Switching's new breed.
Many organizations continue to rely upon traditional multiprotocol routers to provide the foundation for their networking infrastructure. The combined effects of a growing number of connected end users, the acceptance of IP as the protocol of choice, and the introduction of the Web and Web-based applications results in a continuation of this reliance. Placed in the center of the network, the router--or more specifically, the backplane of the router--is the collapse point for the entire enterprise. Total network response time suffers because the overburdened router manages all the WAN, as well as LAN, connectivity. How can users overcome this problem without adding new complexities to the existing network?
Multilayer switching, a practical evolution of today's LAN switching and routing technologies, solves this dilemma. It removes the scalability and throughput restrictions that limit network growth, while building the foundation for an emerging generation of gigabit-networked applications.
CHANGE IS GOOD
Four related forces are pressing current network designs to the limit:
* Widespread adoption of LAN switching;
* Increasing centralization of network servers;
* The proliferation of intra nets and IP-based Internet communications;
* Rapid adoption of high-band width, low-cost LAN technologies such as Fast and Gigabit Ethernet.
Over the last couple of years, LAN switching has greatly increased network performance by replacing shared media with dedicated bandwidth. Users benefit from direct access to their networks, and the bottlenecks of shared Ethernet or token ring disappear as point-to-point switching is deployed.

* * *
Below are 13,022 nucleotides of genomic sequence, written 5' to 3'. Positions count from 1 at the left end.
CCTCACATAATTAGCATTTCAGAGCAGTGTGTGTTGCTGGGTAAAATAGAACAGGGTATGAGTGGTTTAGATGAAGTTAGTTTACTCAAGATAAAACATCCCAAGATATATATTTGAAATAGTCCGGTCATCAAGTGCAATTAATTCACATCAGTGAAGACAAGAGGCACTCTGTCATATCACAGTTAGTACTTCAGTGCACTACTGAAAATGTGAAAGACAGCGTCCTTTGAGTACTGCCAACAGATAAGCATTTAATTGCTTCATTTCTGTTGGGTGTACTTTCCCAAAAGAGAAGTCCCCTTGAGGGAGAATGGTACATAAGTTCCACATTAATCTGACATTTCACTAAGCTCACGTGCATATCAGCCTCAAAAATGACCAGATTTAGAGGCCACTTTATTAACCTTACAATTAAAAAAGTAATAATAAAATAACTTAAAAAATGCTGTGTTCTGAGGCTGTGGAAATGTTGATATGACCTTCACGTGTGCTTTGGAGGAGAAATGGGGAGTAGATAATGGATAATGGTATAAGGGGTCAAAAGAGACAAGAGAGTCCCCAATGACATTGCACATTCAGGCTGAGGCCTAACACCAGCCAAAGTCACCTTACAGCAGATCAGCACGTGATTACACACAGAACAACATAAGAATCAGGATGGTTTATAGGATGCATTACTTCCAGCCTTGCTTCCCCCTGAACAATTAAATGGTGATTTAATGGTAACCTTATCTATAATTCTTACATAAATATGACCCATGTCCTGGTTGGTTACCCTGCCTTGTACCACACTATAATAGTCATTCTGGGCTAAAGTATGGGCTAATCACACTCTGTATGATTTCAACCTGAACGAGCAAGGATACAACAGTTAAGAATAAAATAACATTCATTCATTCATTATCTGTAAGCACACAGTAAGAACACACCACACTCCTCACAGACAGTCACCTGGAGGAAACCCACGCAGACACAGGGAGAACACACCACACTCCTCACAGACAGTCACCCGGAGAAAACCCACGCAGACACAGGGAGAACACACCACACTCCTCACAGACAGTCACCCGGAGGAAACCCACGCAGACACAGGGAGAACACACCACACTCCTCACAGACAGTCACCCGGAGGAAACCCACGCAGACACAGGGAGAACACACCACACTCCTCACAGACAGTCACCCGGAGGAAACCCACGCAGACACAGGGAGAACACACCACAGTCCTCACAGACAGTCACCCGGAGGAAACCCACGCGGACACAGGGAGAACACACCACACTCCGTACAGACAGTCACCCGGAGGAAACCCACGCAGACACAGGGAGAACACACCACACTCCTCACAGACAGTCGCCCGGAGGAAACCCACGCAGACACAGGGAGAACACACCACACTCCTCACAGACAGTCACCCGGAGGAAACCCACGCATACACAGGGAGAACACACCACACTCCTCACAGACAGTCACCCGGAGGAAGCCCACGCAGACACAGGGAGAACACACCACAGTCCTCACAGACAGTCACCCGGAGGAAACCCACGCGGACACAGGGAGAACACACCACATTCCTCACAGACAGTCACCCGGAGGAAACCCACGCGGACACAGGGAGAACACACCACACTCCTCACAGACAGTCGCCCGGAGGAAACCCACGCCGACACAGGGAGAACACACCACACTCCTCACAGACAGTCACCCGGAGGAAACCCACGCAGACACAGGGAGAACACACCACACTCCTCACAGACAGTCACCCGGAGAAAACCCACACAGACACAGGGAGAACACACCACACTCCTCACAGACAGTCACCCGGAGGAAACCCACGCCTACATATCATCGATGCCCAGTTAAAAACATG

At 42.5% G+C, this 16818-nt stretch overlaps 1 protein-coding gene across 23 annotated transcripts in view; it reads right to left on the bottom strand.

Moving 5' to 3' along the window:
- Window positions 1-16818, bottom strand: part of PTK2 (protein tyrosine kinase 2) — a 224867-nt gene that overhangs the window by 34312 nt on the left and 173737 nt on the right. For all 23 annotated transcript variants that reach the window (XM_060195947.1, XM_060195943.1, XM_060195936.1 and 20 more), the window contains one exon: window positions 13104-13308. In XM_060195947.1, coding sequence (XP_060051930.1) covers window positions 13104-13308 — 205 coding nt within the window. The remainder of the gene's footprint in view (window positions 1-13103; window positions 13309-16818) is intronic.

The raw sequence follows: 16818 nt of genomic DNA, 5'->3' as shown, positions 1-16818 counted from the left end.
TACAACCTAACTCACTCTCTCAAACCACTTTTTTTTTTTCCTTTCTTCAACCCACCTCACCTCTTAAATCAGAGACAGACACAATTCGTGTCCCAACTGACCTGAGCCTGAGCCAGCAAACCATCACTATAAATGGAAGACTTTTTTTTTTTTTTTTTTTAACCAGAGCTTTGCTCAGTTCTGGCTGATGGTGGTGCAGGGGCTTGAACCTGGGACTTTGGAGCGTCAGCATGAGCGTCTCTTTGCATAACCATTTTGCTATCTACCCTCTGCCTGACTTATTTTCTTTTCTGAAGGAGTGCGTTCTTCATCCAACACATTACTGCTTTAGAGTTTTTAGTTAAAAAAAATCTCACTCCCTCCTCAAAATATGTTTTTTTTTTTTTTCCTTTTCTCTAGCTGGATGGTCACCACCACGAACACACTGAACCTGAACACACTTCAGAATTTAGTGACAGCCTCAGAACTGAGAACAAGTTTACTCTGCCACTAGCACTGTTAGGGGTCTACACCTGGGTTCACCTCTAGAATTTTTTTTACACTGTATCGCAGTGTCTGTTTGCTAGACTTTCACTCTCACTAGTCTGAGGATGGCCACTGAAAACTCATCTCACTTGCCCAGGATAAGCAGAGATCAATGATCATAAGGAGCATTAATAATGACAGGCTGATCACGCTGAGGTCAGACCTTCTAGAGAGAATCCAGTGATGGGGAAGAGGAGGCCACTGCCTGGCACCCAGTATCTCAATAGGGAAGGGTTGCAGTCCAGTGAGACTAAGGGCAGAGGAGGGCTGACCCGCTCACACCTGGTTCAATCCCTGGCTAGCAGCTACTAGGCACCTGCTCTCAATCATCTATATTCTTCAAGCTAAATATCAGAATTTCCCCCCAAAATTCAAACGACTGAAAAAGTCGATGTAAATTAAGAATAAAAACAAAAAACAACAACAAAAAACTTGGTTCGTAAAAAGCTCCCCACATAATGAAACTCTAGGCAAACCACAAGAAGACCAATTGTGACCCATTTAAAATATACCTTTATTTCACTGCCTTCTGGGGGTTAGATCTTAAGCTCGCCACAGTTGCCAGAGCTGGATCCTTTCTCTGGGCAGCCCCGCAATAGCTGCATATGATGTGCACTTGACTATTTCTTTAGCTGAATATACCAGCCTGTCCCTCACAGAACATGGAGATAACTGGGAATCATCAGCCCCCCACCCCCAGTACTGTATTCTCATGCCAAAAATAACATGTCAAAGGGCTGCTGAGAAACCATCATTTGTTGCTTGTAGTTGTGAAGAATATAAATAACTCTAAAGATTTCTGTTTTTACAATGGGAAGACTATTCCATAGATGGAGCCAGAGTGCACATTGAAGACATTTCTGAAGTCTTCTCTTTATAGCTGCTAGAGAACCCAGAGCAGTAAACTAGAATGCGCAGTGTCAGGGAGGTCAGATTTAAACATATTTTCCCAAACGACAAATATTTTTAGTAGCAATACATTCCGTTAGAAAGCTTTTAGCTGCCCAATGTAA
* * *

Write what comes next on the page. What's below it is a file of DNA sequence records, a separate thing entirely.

But, as applications arrive to take advantage of switching's improved throughput, bottlenecks emerge at a higher network level. New bottlenecks stem from switching's roots as a Layer 2 bridging technology--switched networks are flat domains that must be subnetted just like bridged networks to alleviate broadcast overhead. Without the subnetting performed by Layer 3 routing, LAN and switching infrastructures do not scale. Large flat, switched networks are subject to the broadcast storms, Spanning Tree loops, and inefficient addressing limitations that brought routers into bridged networks more than a decade ago.
Routing is as important to switched networks as it ever was, and therein lies a predicament: High-performance LAN switches are pumping millions of packets per second (pps) across campus backbones, served by traditional routers that can, at best, handle half a million packets.
Wherever Layer 3 functions are invoked in the switched campus backbone can cause a major bottleneck. Traditional routers remain expensive to buy and manage, so purchasing more router interfaces to handle the overload is not a cost-effective option.
At the same time, switching allows networks to be designed with greater centralization of servers and other resources, helping to streamline network administration and increase overall security. This recentralized topology means that a greater proportion of traffic has to cross the network backbone which entails more traffic being routed beyond a local sub-net. The old 80/20 rule of thumb that previously predicted that 80% of network traffic stayed within a given workgroup or sub-net is being reversed as more applications have to access resources located across the backbone.
Corporate intranets further exacerbate the problem with increased network usage and by granting easy access to resources deployed widely across the enterprise. A common estimate is that roughly one-half to two-thirds of all intranet traffic travels between sub-nets. Wide-area Internet usage has a similar effect, as every Web session has to be routed to the Internet from the user's local network by a router.
In other words, LAN switching and the applications that leverage its performance are quickly arriving at the limits of their improved capacity. Because Layer 2 scalability depends entirely upon Layer 3 routing, the throughput of traditional backbone routers is today's network bottleneck. By some accounts only 10% of today's desktops are connected via LAN switching. As this market continues its rapid growth the Layer 3 bottleneck will worsen.
A COST-EFFECTIVE, HIGH-SPEED SOLUTION